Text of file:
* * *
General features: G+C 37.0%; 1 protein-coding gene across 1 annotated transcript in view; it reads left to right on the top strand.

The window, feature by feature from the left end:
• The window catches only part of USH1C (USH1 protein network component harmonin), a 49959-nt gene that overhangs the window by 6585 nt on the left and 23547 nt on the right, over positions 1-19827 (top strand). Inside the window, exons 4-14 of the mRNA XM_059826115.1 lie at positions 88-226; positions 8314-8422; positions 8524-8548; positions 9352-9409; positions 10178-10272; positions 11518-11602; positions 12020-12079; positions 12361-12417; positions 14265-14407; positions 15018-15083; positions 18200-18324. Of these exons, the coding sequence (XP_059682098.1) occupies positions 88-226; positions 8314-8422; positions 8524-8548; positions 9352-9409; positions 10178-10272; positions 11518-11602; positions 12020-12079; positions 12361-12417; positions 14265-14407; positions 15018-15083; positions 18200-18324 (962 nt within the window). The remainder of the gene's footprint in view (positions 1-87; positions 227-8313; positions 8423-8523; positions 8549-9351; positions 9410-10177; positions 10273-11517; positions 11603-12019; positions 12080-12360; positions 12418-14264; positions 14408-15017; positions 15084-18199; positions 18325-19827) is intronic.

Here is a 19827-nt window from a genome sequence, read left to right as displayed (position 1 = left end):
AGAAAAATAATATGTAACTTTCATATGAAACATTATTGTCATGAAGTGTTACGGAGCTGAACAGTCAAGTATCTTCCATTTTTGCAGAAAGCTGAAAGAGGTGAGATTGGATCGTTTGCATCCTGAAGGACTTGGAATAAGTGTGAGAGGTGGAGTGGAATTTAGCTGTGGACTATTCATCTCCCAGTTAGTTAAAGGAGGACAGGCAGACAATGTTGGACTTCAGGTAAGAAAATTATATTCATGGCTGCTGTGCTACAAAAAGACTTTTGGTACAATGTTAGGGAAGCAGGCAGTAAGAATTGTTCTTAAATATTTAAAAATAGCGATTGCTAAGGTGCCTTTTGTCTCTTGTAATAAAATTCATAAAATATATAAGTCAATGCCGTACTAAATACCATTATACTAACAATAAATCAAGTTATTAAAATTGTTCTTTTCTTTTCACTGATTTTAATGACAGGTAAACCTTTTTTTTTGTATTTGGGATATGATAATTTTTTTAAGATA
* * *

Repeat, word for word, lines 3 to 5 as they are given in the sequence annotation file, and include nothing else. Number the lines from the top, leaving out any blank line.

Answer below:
• The window catches only part of USH1C (USH1 protein network component harmonin), a 49959-nt gene that overhangs the window by 6585 nt on the left and 23547 nt on the right, over positions 1-19827 (top strand). Inside the window, exons 4-14 of the mRNA XM_059826115.1 lie at positions 88-226; positions 8314-8422; positions 8524-8548; positions 9352-9409; positions 10178-10272; positions 11518-11602; positions 12020-12079; positions 12361-12417; positions 14265-14407; positions 15018-15083; positions 18200-18324. Of these exons, the coding sequence (XP_059682098.1) occupies positions 88-226; positions 8314-8422; positions 8524-8548; positions 9352-9409; positions 10178-10272; positions 11518-11602; positions 12020-12079; positions 12361-12417; positions 14265-14407; positions 15018-15083; positions 18200-18324 (962 nt within the window). The remainder of the gene's footprint in view (positions 1-87; positions 227-8313; positions 8423-8523; positions 8549-9351; positions 9410-10177; positions 10273-11517; positions 11603-12019; positions 12080-12360; positions 12418-14264; positions 14408-15017; positions 15084-18199; positions 18325-19827) is intronic.

Here is a 19827-nt window from a genome sequence, read left to right as displayed (position 1 = left end):
AGAAAAATAATATGTAACTTTCATATGAAACATTATTGTCATGAAGTGTTACGGAGCTGAACAGTCAAGTATCTTCCATTTTTGCAGAAAGCTGAAAGAGGTGAGATTGGATCGTTTGCATCCTGAAGGACTTGGAATAAGTGTGAGAGGTGGAGTGGAATTTAGCTGTGGACTATTCATCTCCCAGTTAGTTAAAGGAGGACAGGCAGACAATGTTGGACTTCAGGTAAGAAAATTATATTCATGGCTGCTGTGCTACAAAAAGACTTTTGGTACAATGTTAGGGAAGCAGGCAGTAAGAATTGTTCTTAAATATTTAAAAATAGCGATTGCTAAGGTGCCTTTTGTCTCTTGTAATAAAATTCATAAAATATATAAGTCAATGCCGTACTAAATACCATTATACTAACAATAAATCAAGTTATTAAAATTGTTCTTTTCTTTTCACTGATTTTAATGACAGGTAAACCTTTTTTTTTGTATTTGGGATATGATAATTTTTTTAAGATA